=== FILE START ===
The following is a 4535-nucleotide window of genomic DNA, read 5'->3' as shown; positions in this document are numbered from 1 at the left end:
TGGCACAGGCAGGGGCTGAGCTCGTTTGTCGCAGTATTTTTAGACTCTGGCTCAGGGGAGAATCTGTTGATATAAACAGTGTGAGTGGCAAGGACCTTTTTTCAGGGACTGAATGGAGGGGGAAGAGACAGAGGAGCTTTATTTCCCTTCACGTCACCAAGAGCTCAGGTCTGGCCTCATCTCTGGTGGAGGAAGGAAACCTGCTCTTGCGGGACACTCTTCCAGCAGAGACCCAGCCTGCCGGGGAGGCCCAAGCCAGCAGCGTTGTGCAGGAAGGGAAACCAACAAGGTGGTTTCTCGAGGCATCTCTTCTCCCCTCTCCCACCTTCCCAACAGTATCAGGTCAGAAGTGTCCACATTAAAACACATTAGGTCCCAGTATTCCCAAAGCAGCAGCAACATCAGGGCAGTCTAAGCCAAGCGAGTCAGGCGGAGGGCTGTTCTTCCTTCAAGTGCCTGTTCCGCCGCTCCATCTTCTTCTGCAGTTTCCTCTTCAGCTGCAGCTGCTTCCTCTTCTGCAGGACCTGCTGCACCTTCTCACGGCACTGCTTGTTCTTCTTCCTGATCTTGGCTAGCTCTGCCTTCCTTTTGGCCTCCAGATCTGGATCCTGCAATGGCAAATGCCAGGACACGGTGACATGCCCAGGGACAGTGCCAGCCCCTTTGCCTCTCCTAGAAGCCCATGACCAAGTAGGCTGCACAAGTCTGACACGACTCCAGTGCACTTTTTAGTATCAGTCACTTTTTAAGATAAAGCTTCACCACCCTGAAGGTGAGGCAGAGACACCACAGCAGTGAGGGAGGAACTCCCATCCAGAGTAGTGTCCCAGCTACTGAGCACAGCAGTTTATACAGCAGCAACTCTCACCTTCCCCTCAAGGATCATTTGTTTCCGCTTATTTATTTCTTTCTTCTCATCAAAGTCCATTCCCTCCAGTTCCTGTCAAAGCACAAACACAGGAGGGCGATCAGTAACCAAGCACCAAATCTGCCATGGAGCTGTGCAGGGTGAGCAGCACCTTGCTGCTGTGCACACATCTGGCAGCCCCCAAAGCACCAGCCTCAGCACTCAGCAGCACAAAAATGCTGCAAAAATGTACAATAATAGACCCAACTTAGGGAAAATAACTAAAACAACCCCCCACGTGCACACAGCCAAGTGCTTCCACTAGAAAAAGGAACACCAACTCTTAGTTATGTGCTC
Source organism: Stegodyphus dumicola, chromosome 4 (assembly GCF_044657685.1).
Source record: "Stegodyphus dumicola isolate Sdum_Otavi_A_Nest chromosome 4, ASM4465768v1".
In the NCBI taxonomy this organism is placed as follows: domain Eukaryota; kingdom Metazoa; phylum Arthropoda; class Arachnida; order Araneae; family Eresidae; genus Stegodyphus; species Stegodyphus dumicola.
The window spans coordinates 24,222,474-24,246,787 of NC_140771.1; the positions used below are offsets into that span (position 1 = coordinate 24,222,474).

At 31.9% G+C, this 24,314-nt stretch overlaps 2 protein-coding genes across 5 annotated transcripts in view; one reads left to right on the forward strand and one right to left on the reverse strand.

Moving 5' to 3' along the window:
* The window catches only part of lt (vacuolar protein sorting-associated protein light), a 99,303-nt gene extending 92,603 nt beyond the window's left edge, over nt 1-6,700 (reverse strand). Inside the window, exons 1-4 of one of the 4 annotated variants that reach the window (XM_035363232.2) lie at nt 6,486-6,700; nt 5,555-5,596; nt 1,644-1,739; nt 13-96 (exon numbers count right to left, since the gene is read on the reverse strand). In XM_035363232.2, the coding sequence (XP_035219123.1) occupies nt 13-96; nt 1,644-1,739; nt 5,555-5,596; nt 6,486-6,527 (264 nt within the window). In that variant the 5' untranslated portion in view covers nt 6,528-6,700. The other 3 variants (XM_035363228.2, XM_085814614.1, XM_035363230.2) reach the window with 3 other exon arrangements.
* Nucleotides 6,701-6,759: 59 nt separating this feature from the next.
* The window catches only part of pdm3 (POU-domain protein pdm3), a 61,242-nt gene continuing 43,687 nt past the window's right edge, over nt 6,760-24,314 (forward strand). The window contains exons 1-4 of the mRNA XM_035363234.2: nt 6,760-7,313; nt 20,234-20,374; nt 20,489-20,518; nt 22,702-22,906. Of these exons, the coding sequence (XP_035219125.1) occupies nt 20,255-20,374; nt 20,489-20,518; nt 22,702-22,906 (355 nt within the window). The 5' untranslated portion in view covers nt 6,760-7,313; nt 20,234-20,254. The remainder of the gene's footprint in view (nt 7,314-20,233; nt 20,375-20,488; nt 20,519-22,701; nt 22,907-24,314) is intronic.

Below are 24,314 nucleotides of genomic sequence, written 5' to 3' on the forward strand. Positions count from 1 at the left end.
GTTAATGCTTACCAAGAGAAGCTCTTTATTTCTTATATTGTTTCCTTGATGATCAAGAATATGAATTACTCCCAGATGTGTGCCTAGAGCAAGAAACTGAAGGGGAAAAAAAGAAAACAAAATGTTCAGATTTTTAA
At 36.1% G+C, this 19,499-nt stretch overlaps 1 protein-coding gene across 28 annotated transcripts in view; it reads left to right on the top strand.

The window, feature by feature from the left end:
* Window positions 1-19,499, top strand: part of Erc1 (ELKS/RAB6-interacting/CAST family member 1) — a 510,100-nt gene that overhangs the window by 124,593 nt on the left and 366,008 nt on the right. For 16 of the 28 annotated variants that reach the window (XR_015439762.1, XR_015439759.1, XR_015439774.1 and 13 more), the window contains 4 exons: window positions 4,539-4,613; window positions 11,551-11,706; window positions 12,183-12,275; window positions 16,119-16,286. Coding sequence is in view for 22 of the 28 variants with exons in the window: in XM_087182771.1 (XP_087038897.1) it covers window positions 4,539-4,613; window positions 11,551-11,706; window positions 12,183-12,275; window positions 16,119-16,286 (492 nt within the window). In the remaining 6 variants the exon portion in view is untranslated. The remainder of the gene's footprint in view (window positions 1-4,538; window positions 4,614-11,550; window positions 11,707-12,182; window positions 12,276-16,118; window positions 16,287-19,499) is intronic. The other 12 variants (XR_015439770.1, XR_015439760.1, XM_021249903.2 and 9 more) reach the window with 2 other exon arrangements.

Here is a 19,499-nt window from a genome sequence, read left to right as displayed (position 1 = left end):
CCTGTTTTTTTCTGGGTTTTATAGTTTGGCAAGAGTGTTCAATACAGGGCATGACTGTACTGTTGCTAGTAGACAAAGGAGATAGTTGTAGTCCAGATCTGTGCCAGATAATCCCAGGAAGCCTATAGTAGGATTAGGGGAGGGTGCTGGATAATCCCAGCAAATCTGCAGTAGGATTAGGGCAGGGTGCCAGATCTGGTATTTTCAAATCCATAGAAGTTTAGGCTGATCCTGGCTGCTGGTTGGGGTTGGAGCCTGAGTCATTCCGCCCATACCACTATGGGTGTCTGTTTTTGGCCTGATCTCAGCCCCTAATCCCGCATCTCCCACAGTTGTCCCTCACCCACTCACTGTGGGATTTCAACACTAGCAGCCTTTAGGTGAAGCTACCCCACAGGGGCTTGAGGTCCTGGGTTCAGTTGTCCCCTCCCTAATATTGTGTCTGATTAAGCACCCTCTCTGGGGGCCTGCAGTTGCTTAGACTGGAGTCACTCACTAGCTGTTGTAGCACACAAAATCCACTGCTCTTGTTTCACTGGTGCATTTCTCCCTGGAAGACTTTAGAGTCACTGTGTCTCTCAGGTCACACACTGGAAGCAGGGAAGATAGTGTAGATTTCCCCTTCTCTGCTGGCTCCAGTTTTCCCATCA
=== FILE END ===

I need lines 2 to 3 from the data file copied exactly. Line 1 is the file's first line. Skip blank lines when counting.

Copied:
TGGCACAGGCAGGGGCTGAGCTCGTTTGTCGCAGTATTTTTAGACTCTGGCTCAGGGGAGAATCTGTTGATATAAACAGTGTGAGTGGCAAGGACCTTTTTTCAGGGACTGAATGGAGGGGGAAGAGACAGAGGAGCTTTATTTCCCTTCACGTCACCAAGAGCTCAGGTCTGGCCTCATCTCTGGTGGAGGAAGGAAACCTGCTCTTGCGGGACACTCTTCCAGCAGAGACCCAGCCTGCCGGGGAGGCCCAAGCCAGCAGCGTTGTGCAGGAAGGGAAACCAACAAGGTGGTTTCTCGAGGCATCTCTTCTCCCCTCTCCCACCTTCCCAACAGTATCAGGTCAGAAGTGTCCACATTAAAACACATTAGGTCCCAGTATTCCCAAAGCAGCAGCAACATCAGGGCAGTCTAAGCCAAGCGAGTCAGGCGGAGGGCTGTTCTTCCTTCAAGTGCCTGTTCCGCCGCTCCATCTTCTTCTGCAGTTTCCTCTTCAGCTGCAGCTGCTTCCTCTTCTGCAGGACCTGCTGCACCTTCTCACGGCACTGCTTGTTCTTCTTCCTGATCTTGGCTAGCTCTGCCTTCCTTTTGGCCTCCAGATCTGGATCCTGCAATGGCAAATGCCAGGACACGGTGACATGCCCAGGGACAGTGCCAGCCCCTTTGCCTCTCCTAGAAGCCCATGACCAAGTAGGCTGCACAAGTCTGACACGACTCCAGTGCACTTTTTAGTATCAGTCACTTTTTAAGATAAAGCTTCACCACCCTGAAGGTGAGGCAGAGACACCACAGCAGTGAGGGAGGAACTCCCATCCAGAGTAGTGTCCCAGCTACTGAGCACAGCAGTTTATACAGCAGCAACTCTCACCTTCCCCTCAAGGATCATTTGTTTCCGCTTATTTATTTCTTTCTTCTCATCAAAGTCCATTCCCTCCAGTTCCTGTCAAAGCACAAACACAGGAGGGCGATCAGTAACCAAGCACCAAATCTGCCATGGAGCTGTGCAGGGTGAGCAGCACCTTGCTGCTGTGCACACATCTGGCAGCCCCCAAAGCACCAGCCTCAGCACTCAGCAGCACAAAAATGCTGCAAAAATGTACAATAATAGACCCAACTTAGGGAAAATAACTAAAACAACCCCCCACGTGCACACAGCCAAGTGCTTCCACTAGAAAAAGGAACACCAACTCTTAGTTATGTGCTC
Source organism: Stegodyphus dumicola, chromosome 4 (assembly GCF_044657685.1).